My answer always is, “You are the experts in your category. I am the branding expert and I am also a quick study. It benefits you that I have experience across a myriad of categories.  I will be able to bring ‘out of the box’ insights and ideas to the project.”

Are there differences between categories? Sure. Are they differences that would stymie a brand consultant? No, not unless he or she didn’t have much mental horsepower.

What categories have I found to be different?
  • B2B because of the purchase decision making process and the marketing tactics used
  • Pharma because of the regulatory issues and insular nature of the industry
  • People (especially celebrities and famous people) because there is a self-analysis and personal coaching component to the project
  • Places (municipalities, regions and nations) because of the diversity of the stakeholders, lack of marketing savvy and the complexity of the decision making process
  • (Sometimes, but not nearly as much as one might think), not-for-profit organizations because of the lack of budget and sometimes the lack of a marketing expertise in the organizations
  • FMCG because one has to understand retail, POS data, category management and other issues specific to FMCG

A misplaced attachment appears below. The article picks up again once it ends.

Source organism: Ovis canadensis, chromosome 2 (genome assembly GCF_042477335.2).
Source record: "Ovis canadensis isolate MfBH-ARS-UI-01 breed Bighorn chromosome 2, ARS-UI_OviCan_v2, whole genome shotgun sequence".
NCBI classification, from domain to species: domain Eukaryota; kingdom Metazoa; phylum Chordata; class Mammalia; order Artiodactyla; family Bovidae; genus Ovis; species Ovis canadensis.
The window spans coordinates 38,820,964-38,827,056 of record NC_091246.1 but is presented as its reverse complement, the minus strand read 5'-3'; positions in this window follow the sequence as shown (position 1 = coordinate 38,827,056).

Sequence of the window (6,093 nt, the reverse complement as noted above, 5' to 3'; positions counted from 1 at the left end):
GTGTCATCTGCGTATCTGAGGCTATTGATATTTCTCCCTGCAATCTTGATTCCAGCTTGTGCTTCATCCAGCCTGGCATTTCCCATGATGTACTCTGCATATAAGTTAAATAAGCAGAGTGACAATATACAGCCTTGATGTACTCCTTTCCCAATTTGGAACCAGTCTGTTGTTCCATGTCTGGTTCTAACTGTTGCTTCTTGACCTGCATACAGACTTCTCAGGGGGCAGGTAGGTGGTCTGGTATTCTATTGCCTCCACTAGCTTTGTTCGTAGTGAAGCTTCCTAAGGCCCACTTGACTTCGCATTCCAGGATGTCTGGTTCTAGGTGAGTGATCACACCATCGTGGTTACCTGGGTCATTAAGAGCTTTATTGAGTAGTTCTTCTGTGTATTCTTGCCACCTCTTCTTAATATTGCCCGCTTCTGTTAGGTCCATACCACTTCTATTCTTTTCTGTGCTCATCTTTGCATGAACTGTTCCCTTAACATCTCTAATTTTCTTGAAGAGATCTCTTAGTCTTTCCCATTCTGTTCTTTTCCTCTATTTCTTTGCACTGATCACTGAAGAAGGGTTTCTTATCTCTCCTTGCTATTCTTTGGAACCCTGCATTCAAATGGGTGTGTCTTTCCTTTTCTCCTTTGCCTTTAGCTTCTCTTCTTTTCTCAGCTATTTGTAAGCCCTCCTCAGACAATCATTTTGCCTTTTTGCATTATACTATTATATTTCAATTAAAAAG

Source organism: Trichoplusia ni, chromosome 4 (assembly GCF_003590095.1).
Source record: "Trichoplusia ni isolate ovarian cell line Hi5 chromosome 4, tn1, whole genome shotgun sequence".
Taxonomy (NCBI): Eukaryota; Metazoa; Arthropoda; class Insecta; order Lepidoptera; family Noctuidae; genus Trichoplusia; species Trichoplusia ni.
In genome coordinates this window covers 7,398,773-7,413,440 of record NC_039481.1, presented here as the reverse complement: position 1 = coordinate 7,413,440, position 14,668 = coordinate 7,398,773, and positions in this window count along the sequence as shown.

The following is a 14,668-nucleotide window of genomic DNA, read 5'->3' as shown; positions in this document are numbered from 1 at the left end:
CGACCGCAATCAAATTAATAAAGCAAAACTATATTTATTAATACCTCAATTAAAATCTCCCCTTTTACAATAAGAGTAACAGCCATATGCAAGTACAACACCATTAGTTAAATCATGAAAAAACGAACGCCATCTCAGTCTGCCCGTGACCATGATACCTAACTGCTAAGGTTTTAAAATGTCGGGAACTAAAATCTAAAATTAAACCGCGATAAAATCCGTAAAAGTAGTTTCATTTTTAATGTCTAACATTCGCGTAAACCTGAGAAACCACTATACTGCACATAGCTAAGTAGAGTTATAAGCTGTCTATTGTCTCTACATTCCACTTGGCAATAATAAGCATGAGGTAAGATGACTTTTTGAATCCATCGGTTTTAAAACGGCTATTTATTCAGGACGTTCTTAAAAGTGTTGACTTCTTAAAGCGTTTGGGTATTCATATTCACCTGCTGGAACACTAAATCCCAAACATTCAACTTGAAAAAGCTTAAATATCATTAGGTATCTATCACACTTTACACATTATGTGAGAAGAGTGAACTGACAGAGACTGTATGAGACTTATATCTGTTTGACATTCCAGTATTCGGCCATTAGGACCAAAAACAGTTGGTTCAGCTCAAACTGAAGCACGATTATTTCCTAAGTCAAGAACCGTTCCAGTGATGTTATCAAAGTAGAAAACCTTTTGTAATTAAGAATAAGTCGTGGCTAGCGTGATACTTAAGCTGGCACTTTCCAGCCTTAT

Sometimes potential clients not only want to know that we have worked in their category but also in their region of the country or world (to understand the culture in which their brand is imbedded). I think there is some validity to understanding the regional culture. Luckily we have worked in all regions of the US and most regions of the world.

Outside consultants bring not only deep functional expertise but also broad cross-category experience to bear on any problem they are asked to help solve. Frequently, I have discovered that companies or industries are so inwardly focused that they can't see their most glaring flaws but they also don't recognize their biggest opportunities. 

Having noted some differences between categories, brand consultants are called upon because of their customer insight and brand strategy/positioning expertise, not their expertise within a particular product or service category. Our branding processes, templates and criteria work across all product/service categories. They haven’t failed us yet. But then again, we have not yet done work in the ‘QRS’ category. ;-)